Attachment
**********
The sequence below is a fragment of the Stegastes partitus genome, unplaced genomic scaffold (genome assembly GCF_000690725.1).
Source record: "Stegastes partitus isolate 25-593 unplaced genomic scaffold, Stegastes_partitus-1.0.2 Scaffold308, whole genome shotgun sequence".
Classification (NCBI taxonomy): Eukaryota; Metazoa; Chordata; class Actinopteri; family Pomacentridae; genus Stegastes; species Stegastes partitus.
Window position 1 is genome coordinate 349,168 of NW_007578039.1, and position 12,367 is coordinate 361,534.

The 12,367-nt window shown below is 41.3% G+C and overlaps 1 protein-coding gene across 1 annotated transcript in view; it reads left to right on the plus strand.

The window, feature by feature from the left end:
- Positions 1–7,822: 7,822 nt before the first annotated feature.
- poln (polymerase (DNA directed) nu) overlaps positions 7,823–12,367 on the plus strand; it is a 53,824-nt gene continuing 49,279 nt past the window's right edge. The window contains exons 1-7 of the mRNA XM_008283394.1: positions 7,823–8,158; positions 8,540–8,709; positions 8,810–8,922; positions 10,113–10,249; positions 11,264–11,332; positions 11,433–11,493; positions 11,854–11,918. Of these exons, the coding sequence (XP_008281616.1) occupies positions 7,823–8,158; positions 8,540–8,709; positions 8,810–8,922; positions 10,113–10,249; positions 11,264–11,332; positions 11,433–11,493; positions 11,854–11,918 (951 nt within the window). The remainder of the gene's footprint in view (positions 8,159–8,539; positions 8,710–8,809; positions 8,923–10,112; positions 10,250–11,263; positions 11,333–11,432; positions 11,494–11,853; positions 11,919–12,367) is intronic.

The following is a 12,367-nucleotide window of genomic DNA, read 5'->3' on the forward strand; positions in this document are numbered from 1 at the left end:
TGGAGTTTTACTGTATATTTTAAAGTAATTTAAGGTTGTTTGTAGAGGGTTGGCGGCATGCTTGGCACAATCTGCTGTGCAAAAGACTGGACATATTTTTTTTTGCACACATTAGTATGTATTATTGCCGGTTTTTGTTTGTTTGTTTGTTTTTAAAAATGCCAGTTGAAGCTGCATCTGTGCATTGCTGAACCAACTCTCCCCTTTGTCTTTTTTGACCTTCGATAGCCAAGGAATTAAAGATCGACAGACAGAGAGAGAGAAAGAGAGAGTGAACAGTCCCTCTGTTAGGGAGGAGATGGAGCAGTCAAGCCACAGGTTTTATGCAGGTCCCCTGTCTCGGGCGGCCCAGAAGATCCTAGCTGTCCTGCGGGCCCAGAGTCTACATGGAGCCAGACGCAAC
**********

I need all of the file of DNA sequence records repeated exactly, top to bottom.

The sequence below is a fragment of the Stegastes partitus genome, unplaced genomic scaffold (genome assembly GCF_000690725.1).
Source record: "Stegastes partitus isolate 25-593 unplaced genomic scaffold, Stegastes_partitus-1.0.2 Scaffold308, whole genome shotgun sequence".
Classification (NCBI taxonomy): Eukaryota; Metazoa; Chordata; class Actinopteri; family Pomacentridae; genus Stegastes; species Stegastes partitus.
Window position 1 is genome coordinate 349,168 of NW_007578039.1, and position 12,367 is coordinate 361,534.

The 12,367-nt window shown below is 41.3% G+C and overlaps 1 protein-coding gene across 1 annotated transcript in view; it reads left to right on the plus strand.

The window, feature by feature from the left end:
- Positions 1–7,822: 7,822 nt before the first annotated feature.
- poln (polymerase (DNA directed) nu) overlaps positions 7,823–12,367 on the plus strand; it is a 53,824-nt gene continuing 49,279 nt past the window's right edge. The window contains exons 1-7 of the mRNA XM_008283394.1: positions 7,823–8,158; positions 8,540–8,709; positions 8,810–8,922; positions 10,113–10,249; positions 11,264–11,332; positions 11,433–11,493; positions 11,854–11,918. Of these exons, the coding sequence (XP_008281616.1) occupies positions 7,823–8,158; positions 8,540–8,709; positions 8,810–8,922; positions 10,113–10,249; positions 11,264–11,332; positions 11,433–11,493; positions 11,854–11,918 (951 nt within the window). The remainder of the gene's footprint in view (positions 8,159–8,539; positions 8,710–8,809; positions 8,923–10,112; positions 10,250–11,263; positions 11,333–11,432; positions 11,494–11,853; positions 11,919–12,367) is intronic.

The following is a 12,367-nucleotide window of genomic DNA, read 5'->3' on the forward strand; positions in this document are numbered from 1 at the left end:
TGGAGTTTTACTGTATATTTTAAAGTAATTTAAGGTTGTTTGTAGAGGGTTGGCGGCATGCTTGGCACAATCTGCTGTGCAAAAGACTGGACATATTTTTTTTTGCACACATTAGTATGTATTATTGCCGGTTTTTGTTTGTTTGTTTGTTTTTAAAAATGCCAGTTGAAGCTGCATCTGTGCATTGCTGAACCAACTCTCCCCTTTGTCTTTTTTGACCTTCGATAGCCAAGGAATTAAAGATCGACAGACAGAGAGAGAGAAAGAGAGAGTGAACAGTCCCTCTGTTAGGGAGGAGATGGAGCAGTCAAGCCACAGGTTTTATGCAGGTCCCCTGTCTCGGGCGGCCCAGAAGATCCTAGCTGTCCTGCGGGCCCAGAGTCTACATGGAGCCAGACGCAAC